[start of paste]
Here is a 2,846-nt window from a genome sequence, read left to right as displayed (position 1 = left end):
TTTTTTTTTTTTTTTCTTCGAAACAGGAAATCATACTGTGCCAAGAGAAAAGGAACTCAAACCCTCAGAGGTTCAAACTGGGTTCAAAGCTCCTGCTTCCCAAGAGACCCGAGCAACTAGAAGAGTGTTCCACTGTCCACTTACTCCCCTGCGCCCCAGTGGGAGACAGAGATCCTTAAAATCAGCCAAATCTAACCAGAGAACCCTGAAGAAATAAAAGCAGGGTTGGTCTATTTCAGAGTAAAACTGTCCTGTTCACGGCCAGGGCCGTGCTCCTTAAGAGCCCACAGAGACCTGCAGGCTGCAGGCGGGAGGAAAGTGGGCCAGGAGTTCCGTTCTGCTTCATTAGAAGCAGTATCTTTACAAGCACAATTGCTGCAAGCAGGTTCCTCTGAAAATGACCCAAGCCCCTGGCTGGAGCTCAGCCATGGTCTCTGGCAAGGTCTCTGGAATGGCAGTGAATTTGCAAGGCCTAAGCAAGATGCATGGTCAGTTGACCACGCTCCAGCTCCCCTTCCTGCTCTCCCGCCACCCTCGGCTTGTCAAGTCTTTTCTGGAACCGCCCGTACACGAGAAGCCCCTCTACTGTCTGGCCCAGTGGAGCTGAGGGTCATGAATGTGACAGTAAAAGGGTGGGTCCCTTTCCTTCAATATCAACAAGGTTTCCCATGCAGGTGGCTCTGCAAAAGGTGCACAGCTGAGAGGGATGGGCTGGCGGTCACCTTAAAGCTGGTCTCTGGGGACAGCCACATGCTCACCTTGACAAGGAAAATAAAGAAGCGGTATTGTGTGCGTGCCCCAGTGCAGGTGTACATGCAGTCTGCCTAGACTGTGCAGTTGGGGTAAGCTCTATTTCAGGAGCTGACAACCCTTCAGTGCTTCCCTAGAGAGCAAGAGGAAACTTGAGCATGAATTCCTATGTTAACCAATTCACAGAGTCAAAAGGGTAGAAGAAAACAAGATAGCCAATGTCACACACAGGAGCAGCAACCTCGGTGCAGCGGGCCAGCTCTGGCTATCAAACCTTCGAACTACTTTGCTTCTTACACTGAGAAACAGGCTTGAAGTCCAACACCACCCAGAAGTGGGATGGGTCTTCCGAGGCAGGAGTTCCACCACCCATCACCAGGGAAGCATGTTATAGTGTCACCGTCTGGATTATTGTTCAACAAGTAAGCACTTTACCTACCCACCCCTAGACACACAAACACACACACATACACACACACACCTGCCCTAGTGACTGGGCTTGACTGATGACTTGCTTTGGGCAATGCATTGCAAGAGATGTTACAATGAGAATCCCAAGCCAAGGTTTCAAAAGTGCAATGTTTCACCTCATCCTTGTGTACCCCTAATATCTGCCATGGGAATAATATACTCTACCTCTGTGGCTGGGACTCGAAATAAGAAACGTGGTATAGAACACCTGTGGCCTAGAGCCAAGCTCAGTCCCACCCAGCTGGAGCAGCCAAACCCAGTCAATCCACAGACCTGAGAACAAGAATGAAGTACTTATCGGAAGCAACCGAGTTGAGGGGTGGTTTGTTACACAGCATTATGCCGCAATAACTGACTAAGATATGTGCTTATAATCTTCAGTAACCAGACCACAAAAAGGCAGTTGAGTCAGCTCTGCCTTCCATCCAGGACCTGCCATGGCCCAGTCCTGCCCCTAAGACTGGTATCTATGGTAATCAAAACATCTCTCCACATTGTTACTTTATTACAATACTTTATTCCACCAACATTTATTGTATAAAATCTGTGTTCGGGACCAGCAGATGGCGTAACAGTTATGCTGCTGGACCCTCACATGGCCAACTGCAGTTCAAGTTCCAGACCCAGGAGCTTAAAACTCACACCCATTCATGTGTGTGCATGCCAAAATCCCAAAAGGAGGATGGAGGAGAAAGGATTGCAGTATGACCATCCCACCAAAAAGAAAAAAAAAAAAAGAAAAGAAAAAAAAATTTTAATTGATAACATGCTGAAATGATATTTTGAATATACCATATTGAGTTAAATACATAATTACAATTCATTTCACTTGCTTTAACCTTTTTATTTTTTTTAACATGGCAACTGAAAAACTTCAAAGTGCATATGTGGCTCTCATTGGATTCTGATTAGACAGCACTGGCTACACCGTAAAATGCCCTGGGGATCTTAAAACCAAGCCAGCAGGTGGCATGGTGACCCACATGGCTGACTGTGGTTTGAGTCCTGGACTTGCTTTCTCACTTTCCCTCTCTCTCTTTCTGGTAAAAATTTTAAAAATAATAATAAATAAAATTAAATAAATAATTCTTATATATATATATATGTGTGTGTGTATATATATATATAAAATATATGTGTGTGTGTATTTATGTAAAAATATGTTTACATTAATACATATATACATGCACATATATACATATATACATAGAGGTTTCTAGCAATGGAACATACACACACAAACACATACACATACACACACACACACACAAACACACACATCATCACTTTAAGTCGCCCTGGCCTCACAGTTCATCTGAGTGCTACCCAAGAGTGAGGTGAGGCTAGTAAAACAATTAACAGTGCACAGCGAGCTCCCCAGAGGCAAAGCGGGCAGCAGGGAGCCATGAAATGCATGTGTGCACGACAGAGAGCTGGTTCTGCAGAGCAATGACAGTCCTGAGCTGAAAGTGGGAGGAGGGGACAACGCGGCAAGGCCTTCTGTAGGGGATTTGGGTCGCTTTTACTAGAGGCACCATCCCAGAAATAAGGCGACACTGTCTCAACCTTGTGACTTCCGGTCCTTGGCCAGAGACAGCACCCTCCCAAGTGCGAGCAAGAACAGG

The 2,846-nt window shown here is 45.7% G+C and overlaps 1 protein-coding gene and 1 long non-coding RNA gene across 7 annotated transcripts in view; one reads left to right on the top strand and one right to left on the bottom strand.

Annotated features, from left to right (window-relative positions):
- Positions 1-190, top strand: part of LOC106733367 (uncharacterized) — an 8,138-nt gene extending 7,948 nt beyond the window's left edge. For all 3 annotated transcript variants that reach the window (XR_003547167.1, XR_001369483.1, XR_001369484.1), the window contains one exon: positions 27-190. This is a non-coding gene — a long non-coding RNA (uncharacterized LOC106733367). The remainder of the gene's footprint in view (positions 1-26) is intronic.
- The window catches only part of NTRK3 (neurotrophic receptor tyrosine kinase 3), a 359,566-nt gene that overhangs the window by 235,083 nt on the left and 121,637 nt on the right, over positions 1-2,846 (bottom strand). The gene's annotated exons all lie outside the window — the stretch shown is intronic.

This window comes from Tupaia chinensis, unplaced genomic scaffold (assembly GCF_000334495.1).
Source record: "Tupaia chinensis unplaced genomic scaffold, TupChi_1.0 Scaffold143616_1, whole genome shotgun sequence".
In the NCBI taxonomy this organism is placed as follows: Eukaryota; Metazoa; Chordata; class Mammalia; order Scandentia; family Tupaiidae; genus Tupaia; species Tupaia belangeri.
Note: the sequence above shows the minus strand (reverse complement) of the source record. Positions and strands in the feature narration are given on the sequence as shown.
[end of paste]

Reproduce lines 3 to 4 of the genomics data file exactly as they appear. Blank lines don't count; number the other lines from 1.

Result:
The 2,846-nt window shown here is 45.7% G+C and overlaps 1 protein-coding gene and 1 long non-coding RNA gene across 7 annotated transcripts in view; one reads left to right on the top strand and one right to left on the bottom strand.

Annotated features, from left to right (window-relative positions):